Historical accuracy in novels
When I was learning how to write, fiction and non-fiction, I was taught to always ensure that my facts were correct, as there will always be someone who knows, and there will always be someone who complains if there’s a mistake.
When I was training to be a broadcast journalist, I was taught to always check any facts or historical details to ensure that they were correct.
I’ve been writing for a long time, since 1985. And I have always been meticulous in checking my facts and historical accuracy.
When I wrote a major article for an American publication (Spa magazine), they had a whole member of staff dedicated to calling the writers and checking every single fact.
When I wrote an article for a special interest title in the UK, I very quickly learnt to make it clear when I was interviewing a so-called “expert”, and I firmly and clearly put any errors in the experts’ own mouths from then on.
I’ve been editing since 1997, and a lot of my assignments ask me to ensure accuracy in facts. I’ve been proofreading since 2011, and assignments there also require me to check facts.
Two years ago, I started to edit and proofread historical novels from a publisher of pulp e-fiction. One of the requirements was that I check historical accuracy.
I edited very many of these books, and threw a lot back for being historically inaccurate.
When I had the chance to ghostwrite for the publisher instead, I jumped at the prospect. Now was my opportunity to “show them how it’s done”, so to speak. (I’m such a snob! 😃)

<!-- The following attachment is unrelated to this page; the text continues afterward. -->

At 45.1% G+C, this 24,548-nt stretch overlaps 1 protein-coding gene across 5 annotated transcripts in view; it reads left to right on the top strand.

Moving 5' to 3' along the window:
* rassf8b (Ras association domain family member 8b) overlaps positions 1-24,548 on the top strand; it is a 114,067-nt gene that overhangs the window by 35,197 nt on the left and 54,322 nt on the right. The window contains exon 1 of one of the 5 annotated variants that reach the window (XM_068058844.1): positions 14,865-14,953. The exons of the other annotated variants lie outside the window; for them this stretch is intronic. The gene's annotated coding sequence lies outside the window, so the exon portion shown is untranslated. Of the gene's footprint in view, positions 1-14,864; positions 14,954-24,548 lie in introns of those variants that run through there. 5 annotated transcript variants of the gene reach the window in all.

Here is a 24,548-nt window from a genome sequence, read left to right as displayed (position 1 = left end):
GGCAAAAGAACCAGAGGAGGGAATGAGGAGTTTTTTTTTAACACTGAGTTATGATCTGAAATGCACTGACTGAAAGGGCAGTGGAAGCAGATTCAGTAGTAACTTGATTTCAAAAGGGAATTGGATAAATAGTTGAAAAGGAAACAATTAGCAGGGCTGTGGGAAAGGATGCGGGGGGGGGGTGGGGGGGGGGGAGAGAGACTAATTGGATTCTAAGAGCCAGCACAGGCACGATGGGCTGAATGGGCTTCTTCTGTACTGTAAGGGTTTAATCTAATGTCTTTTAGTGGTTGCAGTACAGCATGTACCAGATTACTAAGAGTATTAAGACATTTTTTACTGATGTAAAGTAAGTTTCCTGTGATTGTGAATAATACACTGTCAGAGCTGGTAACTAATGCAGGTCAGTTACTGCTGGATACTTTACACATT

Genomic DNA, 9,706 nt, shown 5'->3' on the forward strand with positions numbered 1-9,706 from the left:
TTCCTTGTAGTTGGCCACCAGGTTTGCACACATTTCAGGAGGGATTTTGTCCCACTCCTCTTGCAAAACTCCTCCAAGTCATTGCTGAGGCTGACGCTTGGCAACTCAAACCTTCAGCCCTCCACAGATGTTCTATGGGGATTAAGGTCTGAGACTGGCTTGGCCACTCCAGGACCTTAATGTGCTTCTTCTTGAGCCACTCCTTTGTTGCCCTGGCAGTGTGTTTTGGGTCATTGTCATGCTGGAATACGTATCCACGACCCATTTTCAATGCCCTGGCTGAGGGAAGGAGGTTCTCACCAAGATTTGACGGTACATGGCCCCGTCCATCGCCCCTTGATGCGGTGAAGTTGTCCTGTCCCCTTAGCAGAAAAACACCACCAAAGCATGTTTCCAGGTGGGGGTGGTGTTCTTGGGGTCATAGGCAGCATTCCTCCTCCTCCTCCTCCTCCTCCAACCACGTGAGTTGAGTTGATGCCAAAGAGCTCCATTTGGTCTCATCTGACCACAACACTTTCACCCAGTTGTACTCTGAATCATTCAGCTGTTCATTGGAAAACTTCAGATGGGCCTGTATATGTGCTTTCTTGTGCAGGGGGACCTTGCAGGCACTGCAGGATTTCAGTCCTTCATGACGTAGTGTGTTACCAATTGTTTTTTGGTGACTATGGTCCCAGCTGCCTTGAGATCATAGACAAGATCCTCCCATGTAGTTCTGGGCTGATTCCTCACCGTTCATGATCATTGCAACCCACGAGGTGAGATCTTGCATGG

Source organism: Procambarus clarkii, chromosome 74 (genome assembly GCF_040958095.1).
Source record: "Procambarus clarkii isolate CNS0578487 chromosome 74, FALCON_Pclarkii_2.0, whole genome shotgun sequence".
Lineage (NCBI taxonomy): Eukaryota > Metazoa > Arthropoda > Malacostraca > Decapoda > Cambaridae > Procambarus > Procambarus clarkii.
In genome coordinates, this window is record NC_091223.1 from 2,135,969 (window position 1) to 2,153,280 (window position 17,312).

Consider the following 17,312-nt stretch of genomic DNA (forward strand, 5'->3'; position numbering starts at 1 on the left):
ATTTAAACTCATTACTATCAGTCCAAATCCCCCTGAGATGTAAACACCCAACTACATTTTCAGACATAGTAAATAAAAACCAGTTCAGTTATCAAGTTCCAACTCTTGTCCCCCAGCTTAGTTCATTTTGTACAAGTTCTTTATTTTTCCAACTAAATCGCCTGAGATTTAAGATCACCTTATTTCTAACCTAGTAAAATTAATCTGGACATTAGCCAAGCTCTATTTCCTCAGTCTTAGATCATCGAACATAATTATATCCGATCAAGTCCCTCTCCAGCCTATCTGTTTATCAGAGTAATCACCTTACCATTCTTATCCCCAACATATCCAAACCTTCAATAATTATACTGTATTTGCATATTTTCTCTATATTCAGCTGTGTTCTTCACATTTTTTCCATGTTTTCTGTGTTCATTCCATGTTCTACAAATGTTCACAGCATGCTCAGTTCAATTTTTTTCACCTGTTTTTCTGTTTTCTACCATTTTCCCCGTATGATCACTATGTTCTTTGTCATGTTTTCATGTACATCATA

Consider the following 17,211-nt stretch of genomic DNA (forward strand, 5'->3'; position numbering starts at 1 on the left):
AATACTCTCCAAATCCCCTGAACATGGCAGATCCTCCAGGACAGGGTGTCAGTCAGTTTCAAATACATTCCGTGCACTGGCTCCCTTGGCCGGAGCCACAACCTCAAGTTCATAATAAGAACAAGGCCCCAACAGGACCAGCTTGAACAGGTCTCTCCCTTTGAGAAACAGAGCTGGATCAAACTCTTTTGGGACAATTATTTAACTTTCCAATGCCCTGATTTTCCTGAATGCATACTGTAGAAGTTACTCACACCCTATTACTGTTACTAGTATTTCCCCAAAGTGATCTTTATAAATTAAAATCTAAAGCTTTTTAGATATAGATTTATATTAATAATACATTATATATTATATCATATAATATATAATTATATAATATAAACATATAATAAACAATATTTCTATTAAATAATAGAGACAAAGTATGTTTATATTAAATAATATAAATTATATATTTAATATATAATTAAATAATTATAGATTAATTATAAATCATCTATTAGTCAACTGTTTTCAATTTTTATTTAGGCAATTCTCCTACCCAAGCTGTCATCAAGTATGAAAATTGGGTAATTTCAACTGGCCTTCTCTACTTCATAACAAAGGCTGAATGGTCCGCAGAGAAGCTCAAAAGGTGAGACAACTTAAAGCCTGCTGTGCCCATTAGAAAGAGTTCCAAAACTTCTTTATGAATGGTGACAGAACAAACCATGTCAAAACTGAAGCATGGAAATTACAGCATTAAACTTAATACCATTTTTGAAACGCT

I’ve been ghostwriting historical novels since 2020, and my assignments so far have both asked me to ensure historical accuracy. One of the beta-readers flagged something as inaccurate when, in fact, I was quite correct. That’s how precise my own research is.
After Christmas, we binge-watched Bridgerton on NetFlix, and I had to forget about everything I have ever learnt, over 35 years, regarding ensuring historical accuracy.
We enjoyed the story, and we understood, for example, the colour-neutrality aspect of the cast (although the series itself did, in fact, make reference to this topic).
We also understood that though wisteria, for example, did not arrive in the UK until 3 years after when this instalment of the story was set (1813), it might be difficult to find historic houses in the UK, for locations, that don’t have wisteria clambering all over the front facade.
And we thoroughly enjoyed the series, we really did.
But earlier this week, I saw this article in The Guardian in which the author herself refers to the “accuracy police”. It’s even in the headline. And it made me wonder if historical accuracy, or indeed any kind of accuracy, is now going the same way that grammar seems to be.
When I was starting out, it was much harder than it is today to check such things. But now, with the internet, it is so much easier. And I, personally, think there’s no excuse for shoddy or non-existent research.
Over to you …
What do you think?
Am I, and others like me, being too pernickety? Do readers actually still care whether or not a novel, or a television programme, is historically accurate? Are authors who are not bothered about such things being lazy? Does it matter? Am I wasting my time checking such things? Or is it still important?